Lawrence Yun, NAR chief economist, said the projections are enhanced by a tax credit expansion to more home buyers through the middle of 2010. “Given the success of the first-time buyer tax credit to date, and the need for qualified buyers to continue to absorb inventory that will include additional foreclosures over the coming year, we are hopeful about the impact of the expanded tax credit because it will stabilize home prices,” he said. “In fact, the credit is working better than first projected – it now looks like we’ll have 2.3 to 2.4 million first-time buyers this year.”
The 2009 National Association of Realtors® Profile of Home Buyers and Sellers, shows first-time buyers accounted for a record 47% share of home sales over the past year, up from 41% in the 2008 survey. The share has risen steadily since a cyclical low of 36% in 2006.
Existing-home sales are expected to total 5.01 million in 2009, a gain of 2.0% over last year, and then are forecast to rise 13.6% to 5.69 million in 2010. “A steady draw down of inventory will help home values to turn positive in 2010, but risks such as unemployment remain in the economy,” Yun said.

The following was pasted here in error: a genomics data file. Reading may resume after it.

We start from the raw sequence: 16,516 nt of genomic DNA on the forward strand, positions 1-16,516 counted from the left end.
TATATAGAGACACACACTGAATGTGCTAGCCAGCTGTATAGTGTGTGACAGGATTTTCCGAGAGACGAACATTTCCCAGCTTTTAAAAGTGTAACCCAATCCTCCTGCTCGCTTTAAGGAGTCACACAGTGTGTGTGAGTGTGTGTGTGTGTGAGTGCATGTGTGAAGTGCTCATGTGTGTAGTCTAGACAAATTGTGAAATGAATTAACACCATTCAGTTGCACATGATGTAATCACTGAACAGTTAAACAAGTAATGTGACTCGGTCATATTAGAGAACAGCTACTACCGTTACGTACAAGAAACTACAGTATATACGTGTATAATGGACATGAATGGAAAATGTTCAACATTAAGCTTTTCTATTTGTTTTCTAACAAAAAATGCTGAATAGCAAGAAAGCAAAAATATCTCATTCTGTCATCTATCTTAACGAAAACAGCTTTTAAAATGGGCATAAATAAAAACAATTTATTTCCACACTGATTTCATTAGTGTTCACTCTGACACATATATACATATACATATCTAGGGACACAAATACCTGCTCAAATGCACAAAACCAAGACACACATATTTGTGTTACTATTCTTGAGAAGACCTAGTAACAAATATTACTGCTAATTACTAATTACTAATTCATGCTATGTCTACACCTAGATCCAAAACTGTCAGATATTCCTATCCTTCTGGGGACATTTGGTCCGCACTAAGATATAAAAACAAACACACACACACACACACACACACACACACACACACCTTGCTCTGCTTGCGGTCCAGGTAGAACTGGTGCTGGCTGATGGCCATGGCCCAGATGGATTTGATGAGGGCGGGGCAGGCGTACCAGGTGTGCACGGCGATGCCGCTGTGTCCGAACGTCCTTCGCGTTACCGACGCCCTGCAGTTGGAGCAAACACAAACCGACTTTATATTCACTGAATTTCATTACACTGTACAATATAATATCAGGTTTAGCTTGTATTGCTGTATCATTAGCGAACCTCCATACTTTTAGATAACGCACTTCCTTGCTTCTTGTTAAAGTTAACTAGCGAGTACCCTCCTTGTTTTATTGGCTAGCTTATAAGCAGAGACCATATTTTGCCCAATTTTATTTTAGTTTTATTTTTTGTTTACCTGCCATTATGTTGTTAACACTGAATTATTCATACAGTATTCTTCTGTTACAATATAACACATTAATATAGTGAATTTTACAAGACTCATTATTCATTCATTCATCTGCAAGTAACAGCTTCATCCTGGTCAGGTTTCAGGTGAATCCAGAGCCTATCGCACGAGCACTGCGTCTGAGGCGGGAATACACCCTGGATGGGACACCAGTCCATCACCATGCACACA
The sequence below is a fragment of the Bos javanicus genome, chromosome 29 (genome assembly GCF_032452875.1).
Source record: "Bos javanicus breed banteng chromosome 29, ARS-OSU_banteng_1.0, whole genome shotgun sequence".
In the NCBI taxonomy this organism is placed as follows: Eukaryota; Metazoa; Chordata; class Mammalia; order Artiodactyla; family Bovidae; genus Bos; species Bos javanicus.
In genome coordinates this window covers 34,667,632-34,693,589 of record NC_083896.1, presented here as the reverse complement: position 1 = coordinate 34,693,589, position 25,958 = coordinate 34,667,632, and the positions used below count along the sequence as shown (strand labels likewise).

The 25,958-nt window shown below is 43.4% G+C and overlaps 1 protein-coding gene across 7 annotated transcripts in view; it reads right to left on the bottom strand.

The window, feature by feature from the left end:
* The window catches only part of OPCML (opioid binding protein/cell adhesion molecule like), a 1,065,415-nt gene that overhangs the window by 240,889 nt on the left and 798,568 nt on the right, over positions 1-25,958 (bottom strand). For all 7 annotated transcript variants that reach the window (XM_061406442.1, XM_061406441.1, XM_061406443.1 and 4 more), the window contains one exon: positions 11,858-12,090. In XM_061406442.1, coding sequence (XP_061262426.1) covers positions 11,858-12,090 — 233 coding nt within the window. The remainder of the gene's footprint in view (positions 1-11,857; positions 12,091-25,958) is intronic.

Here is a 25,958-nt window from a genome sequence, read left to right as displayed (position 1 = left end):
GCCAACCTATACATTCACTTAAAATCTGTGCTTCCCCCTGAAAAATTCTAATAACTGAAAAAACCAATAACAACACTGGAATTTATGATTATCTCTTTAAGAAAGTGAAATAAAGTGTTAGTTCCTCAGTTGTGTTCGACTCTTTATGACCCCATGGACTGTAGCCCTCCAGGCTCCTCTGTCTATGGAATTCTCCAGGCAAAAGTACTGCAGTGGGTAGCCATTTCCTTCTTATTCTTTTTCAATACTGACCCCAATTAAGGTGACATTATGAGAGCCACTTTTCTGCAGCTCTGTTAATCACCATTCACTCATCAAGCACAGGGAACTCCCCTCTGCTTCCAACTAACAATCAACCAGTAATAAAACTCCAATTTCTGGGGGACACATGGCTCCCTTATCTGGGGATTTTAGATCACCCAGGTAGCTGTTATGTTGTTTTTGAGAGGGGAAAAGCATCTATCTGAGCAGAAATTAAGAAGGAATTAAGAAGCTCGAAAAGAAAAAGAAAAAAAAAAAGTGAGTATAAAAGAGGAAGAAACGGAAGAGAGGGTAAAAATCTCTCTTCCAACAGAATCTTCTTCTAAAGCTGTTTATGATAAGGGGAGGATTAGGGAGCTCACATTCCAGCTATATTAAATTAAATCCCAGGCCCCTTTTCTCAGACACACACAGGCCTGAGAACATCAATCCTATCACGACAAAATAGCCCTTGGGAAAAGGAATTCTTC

New-home sales are projected at 397,000 this year, recovering to 549,000 in 2010. Housing starts, including multifamily units, should total 564,000 units this year but grow to 752,000 in 2010.
The 30-year fixed-rate mortgage will probably average 5.3% in the fourth quarter, rising gradually to 5.8% by the end of next year. NAR’s housing affordability index will set a record in 2009, averaging 30 percentage points higher than 2008. Affordability will decline from record highs next year but will remain at historically attractive levels for home buyers.
“We’ve seen a steady downtrend in housing inventory for well over a year and home prices appear to be in the early stages of stabilizing. With the expansion of the tax credit to additional buyers through the middle of next year, and no major unforeseen events impacting the economy, home prices should rise between 3 and 5% in 2010, but with wide geographic differences,” Yun said. He expects growth in the U.S. gross domestic product to be at a pace of 2.5% in the current quarter, with GDP up 2.8% in 2010.
The unemployment rate is close to peaking and is projected to ease to 9.5% by the end of next year.
“The size of the U.S. budget deficit is a concern going forward, and carries the risk of higher inflation. At this point, that risk appears to be restrained,” Yun said. Inflation, as measured by the Consumer Price Index, is seen contracting 0.4% this year, then rising 1.6% in 2010. Inflation-adjusted disposable personal income is estimated to grow 0.4% this year and 1.2% next year.
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